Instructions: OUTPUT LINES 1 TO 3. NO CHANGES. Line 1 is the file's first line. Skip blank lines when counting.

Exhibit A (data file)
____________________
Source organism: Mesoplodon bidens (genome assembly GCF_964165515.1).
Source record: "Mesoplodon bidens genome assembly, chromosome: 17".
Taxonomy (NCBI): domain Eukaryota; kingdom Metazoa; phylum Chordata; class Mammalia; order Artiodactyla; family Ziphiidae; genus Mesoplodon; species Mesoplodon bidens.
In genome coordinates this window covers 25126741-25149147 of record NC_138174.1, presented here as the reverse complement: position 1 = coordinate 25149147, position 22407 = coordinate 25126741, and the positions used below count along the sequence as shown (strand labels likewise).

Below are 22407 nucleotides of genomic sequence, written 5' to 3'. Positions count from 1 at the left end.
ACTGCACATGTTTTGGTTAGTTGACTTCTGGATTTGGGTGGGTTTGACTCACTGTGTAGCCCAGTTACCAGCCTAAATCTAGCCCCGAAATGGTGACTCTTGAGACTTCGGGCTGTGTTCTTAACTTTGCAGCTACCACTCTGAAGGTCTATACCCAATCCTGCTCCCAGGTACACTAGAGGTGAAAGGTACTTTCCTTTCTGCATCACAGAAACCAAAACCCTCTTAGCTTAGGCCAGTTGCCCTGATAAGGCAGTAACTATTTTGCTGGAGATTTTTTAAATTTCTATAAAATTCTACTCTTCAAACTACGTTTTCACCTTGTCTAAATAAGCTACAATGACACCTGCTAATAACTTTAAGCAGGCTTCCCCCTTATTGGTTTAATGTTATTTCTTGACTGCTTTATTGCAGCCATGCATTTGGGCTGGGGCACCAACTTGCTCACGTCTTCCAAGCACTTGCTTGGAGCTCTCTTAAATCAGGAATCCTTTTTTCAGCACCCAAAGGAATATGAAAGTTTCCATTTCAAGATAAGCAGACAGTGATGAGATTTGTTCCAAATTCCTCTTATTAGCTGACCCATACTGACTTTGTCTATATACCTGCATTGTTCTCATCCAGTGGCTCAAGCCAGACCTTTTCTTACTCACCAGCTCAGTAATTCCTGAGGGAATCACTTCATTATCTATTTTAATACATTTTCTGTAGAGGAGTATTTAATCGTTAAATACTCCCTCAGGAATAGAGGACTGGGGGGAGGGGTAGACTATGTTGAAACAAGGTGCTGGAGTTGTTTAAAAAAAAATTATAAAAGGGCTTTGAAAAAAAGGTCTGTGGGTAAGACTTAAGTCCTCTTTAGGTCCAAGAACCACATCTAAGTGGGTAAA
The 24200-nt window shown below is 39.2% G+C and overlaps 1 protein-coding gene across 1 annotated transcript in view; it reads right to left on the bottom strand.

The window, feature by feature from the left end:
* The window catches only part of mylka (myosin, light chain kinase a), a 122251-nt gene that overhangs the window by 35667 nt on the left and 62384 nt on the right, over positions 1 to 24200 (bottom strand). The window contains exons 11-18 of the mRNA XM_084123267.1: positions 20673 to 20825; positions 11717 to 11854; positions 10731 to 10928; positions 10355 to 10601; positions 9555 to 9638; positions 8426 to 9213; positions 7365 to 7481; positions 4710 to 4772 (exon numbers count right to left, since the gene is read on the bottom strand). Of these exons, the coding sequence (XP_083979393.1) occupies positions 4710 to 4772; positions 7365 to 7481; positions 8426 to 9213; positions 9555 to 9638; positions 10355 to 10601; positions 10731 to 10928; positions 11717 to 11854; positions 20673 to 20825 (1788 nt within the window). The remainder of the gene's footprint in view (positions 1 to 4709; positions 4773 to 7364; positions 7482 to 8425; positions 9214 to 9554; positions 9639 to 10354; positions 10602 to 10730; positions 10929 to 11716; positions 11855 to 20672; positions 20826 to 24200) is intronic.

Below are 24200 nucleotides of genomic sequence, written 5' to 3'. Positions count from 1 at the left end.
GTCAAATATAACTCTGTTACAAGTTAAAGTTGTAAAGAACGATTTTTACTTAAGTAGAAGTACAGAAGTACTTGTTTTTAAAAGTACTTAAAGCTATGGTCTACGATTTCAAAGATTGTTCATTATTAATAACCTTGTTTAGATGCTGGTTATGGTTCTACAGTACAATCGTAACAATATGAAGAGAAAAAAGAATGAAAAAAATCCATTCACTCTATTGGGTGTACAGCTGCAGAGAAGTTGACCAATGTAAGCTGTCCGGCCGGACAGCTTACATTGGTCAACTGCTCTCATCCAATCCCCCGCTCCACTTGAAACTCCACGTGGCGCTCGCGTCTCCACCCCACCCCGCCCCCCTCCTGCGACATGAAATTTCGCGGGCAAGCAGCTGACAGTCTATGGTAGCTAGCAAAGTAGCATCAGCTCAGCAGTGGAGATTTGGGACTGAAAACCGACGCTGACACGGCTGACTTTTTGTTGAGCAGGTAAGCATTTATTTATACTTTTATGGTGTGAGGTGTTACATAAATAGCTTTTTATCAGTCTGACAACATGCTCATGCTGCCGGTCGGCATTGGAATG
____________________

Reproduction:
Source organism: Mesoplodon bidens (genome assembly GCF_964165515.1).
Source record: "Mesoplodon bidens genome assembly, chromosome: 17".
Taxonomy (NCBI): domain Eukaryota; kingdom Metazoa; phylum Chordata; class Mammalia; order Artiodactyla; family Ziphiidae; genus Mesoplodon; species Mesoplodon bidens.